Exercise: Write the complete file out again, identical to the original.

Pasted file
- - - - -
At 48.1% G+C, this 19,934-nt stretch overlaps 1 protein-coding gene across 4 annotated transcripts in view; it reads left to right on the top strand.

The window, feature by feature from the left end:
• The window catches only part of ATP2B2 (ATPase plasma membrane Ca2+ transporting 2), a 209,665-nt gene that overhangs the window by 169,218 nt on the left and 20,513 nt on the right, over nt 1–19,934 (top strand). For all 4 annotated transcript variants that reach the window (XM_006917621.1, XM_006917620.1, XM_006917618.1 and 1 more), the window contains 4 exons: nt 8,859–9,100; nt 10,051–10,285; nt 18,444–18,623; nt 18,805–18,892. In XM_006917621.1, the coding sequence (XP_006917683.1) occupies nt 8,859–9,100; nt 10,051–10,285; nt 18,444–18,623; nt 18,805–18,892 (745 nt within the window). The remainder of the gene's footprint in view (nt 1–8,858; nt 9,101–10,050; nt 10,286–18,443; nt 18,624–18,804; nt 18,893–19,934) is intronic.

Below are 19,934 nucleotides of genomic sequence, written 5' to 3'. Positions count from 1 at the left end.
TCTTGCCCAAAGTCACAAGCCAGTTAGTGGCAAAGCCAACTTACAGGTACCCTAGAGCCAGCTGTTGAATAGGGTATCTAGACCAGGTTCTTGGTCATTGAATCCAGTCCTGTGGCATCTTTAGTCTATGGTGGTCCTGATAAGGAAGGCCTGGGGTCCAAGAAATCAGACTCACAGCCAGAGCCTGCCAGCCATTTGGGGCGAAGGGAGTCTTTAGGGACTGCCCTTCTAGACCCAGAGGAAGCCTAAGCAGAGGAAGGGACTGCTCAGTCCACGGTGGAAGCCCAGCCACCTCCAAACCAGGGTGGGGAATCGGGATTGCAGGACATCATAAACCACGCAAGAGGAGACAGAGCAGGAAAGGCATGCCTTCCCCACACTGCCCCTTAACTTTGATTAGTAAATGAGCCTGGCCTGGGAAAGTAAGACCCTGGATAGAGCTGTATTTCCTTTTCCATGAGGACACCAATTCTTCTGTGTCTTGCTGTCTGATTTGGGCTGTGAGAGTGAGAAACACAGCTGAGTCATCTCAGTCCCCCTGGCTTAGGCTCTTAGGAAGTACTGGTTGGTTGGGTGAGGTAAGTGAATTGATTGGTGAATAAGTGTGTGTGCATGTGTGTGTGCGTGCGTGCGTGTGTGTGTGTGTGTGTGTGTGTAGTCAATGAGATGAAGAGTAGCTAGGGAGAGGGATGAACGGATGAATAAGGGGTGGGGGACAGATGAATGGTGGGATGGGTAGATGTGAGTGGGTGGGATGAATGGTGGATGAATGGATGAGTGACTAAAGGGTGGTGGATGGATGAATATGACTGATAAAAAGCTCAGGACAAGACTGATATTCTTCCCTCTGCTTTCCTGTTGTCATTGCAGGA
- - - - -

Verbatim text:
At 48.1% G+C, this 19,934-nt stretch overlaps 1 protein-coding gene across 4 annotated transcripts in view; it reads left to right on the top strand.

The window, feature by feature from the left end:
• The window catches only part of ATP2B2 (ATPase plasma membrane Ca2+ transporting 2), a 209,665-nt gene that overhangs the window by 169,218 nt on the left and 20,513 nt on the right, over nt 1–19,934 (top strand). For all 4 annotated transcript variants that reach the window (XM_006917621.1, XM_006917620.1, XM_006917618.1 and 1 more), the window contains 4 exons: nt 8,859–9,100; nt 10,051–10,285; nt 18,444–18,623; nt 18,805–18,892. In XM_006917621.1, the coding sequence (XP_006917683.1) occupies nt 8,859–9,100; nt 10,051–10,285; nt 18,444–18,623; nt 18,805–18,892 (745 nt within the window). The remainder of the gene's footprint in view (nt 1–8,858; nt 9,101–10,050; nt 10,286–18,443; nt 18,624–18,804; nt 18,893–19,934) is intronic.

Below are 19,934 nucleotides of genomic sequence, written 5' to 3'. Positions count from 1 at the left end.
TCTTGCCCAAAGTCACAAGCCAGTTAGTGGCAAAGCCAACTTACAGGTACCCTAGAGCCAGCTGTTGAATAGGGTATCTAGACCAGGTTCTTGGTCATTGAATCCAGTCCTGTGGCATCTTTAGTCTATGGTGGTCCTGATAAGGAAGGCCTGGGGTCCAAGAAATCAGACTCACAGCCAGAGCCTGCCAGCCATTTGGGGCGAAGGGAGTCTTTAGGGACTGCCCTTCTAGACCCAGAGGAAGCCTAAGCAGAGGAAGGGACTGCTCAGTCCACGGTGGAAGCCCAGCCACCTCCAAACCAGGGTGGGGAATCGGGATTGCAGGACATCATAAACCACGCAAGAGGAGACAGAGCAGGAAAGGCATGCCTTCCCCACACTGCCCCTTAACTTTGATTAGTAAATGAGCCTGGCCTGGGAAAGTAAGACCCTGGATAGAGCTGTATTTCCTTTTCCATGAGGACACCAATTCTTCTGTGTCTTGCTGTCTGATTTGGGCTGTGAGAGTGAGAAACACAGCTGAGTCATCTCAGTCCCCCTGGCTTAGGCTCTTAGGAAGTACTGGTTGGTTGGGTGAGGTAAGTGAATTGATTGGTGAATAAGTGTGTGTGCATGTGTGTGTGCGTGCGTGCGTGTGTGTGTGTGTGTGTGTGTGTAGTCAATGAGATGAAGAGTAGCTAGGGAGAGGGATGAACGGATGAATAAGGGGTGGGGGACAGATGAATGGTGGGATGGGTAGATGTGAGTGGGTGGGATGAATGGTGGATGAATGGATGAGTGACTAAAGGGTGGTGGATGGATGAATATGACTGATAAAAAGCTCAGGACAAGACTGATATTCTTCCCTCTGCTTTCCTGTTGTCATTGCAGGA